'France has a lot to offer, but we're all depressed'

Joshua Melvin
Joshua Melvin - [email protected]
'France has a lot to offer, but we're all depressed'
More and more French people are heading to the exits but why are they going? Photo: AFP

A recent study sounded the alarm bells that younger French workers were heading abroad in droves to find better job opportunities, but the reality of why people quit France appears more complex. To find out more The Local met several of those set to leave.


Whether it's actor Gérard Depardieu lamenting the greed of the French taxman or US-based Gallic entrepreneurs blasting the efforts of the Socialist government, you get the impression many French think France is not a good place to be right now.

Does a lack of jobs and high taxes really explain why more and more French people, especially young ones, are heading abroad?

What is certain is that the French expat population is booming, with an estimated 1.5-2 million qualified and able-bodied French people calling a country other than their own, home. The number has been increasing by three to four percent per year over the last decade, according to a new study from the Paris Île-de-France Chamber of Commerce and Industry.

That means some 60,000-80,000 French people head through the departure gates each year. And they plan to stay away longer and longer, with about 38 percent of French expats, up from 27 percent in 2008, expecting they’ll be abroad for more than a decade.

In order to see whether it was the country’s record unemployment rates or its "collective depression" that was pushing people to think outside L'Hexagon, as France is known, The Local visited a government-sponsored expat information fair in Paris this week to meet with some of the soon-to-be departed.

The responses from would-be expats show the complex and varied reasons for why they go abroad and their worries over the good things France offers that they will have to leave behind.

'Leaving a stable job in France'

Yannick Warin, 30, is heading to Quebec to follow his girlfriend. He is concerned about leaving a stable job in France and arriving in Canada without any work lined up.

"My girlfriend is already living and working in Quebec” he said. “I’ve already got a work permit and I’m hoping the job market is a bit less tight there than here."

"The only thing is I have a stable working situation here. I’ve been working at the SNCF (France’s state-owned rail company) for eight years. So to be leaving without a job already lined up is not so great for me. But going abroad has become a rite of passage for workers today.”

An unbeatable opportunity

But for Yann Dujardin, 34, who is heading down under, the reason for leaving France is simply a question of opportunities.

“I’ve got a three-year contract in Australia and I'm leaving at the end of the month," he said. "It's a great opportunity because I do research in mathematics and it pays a lot better than in Anglophone countries. They just put a lot more money towards research than France does,” he said.

“As it’s a three-year contract I think I’ll come home after it’s done. But everybody keeps telling me that I’m going to end up staying there,” he said. “But I understand why. I know that coming back can be difficult. You can feel like a foreigner in your own country. We’ll see.”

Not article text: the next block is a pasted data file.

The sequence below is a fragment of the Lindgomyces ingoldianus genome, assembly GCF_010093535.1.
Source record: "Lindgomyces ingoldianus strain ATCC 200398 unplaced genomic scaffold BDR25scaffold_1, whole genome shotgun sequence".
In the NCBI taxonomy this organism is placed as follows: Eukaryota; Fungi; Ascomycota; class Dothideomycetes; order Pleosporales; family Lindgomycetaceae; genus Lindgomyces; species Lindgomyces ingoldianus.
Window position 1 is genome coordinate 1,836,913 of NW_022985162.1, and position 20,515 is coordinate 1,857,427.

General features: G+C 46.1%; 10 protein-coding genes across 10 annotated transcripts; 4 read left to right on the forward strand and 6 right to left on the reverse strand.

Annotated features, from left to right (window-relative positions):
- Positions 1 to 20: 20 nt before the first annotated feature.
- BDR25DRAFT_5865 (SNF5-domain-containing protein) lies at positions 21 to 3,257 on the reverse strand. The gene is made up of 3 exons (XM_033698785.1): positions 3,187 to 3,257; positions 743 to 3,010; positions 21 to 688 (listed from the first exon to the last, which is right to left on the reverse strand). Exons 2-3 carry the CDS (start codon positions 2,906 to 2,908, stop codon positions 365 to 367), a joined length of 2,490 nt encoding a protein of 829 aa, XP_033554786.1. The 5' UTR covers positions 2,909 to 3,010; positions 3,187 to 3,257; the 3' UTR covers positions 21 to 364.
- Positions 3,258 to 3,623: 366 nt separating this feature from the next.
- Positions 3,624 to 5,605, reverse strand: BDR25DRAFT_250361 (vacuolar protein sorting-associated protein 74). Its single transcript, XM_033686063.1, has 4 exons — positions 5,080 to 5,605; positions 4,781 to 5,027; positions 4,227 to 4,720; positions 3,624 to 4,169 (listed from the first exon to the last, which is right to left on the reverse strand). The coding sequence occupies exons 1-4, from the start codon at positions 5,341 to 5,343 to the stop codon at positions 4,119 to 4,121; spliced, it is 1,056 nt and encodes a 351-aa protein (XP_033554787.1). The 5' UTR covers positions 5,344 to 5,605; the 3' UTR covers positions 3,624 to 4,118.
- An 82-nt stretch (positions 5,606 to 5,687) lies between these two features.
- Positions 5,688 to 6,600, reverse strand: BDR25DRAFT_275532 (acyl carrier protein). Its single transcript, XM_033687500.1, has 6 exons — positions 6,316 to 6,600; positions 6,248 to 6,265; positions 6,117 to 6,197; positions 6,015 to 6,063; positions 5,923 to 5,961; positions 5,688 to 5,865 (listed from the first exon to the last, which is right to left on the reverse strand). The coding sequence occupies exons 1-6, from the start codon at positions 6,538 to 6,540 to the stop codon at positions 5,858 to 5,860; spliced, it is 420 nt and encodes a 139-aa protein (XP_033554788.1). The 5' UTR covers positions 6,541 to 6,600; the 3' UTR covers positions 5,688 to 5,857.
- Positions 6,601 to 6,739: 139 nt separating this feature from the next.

'Taking a sabbatical'

Sophie Ambler (pictured above), 27, who leaves on April 8th and works in communications, is not quite risking all to move abroad. She is taking advantage of a year long sabbatical, for an adventure in China.

“I’m following my boyfriend to Shanghai, where he is launching a French cosmetics business. I figured why not, I’m excited to discover a new country,” she said.

“I took a year sabbatical from my job. So I’ll give it a year. If it doesn’t work out I can come back. If it does I can quit. We’re thinking of staying three to four years in China,” she said. “If we do come back I’m not sure it will be in France. It may be somewhere else in Europe. I’d love to live in England. Why not?”

French benefits concerns

Unemployed Victor Taing, who came to France 40 years ago from Cambodia is eager to leave to find work, but he worries about giving up the positive things France has to offer. 

“I lost my job four months ago and I’m 55 years old. In France it’s too difficult to find a new job at my age. I’ve heard that things are really moving in Asia so I may try it out,” he said. “My biggest question is: will I lose my benefits in France - retirement, healthcare, unemployment?”

‘We’re depressed’

But Isabelle Moreau, 50, a civil servant wants to escape the downbeat mood in France.

“We have a lot going for us here, but we’re depressed. I feel like my career is stuck in France. There’s a real lack of opportunity here. Not only that but it seems the government is going to keep pushing up the retirement age. Soon you are going to work until you are 70 years old,” she said. 

“I want to be able to retire earlier, and if I go to the United States I can start collecting my retirement five years earlier. Basically, the minimum age drops to 62 if I go the US,” she said. “There’s nothing left to do but find a job.”

SEE ALSO: France can replace its exiles with foreigners

Chasing the sun

For another French couple at the fair, who asked not to be identified, it was not a lack of jobs that makes them want to flee Normandy, just a lack of sunshine.

“We’re going to live in the Canary Islands. The warm weather, the beautiful scenery: it was love at first sight,” the woman said.

“I’m not worried about leaving, our friends are already spread out all around France. We’re already all alone in the region where we live in Normandy.”


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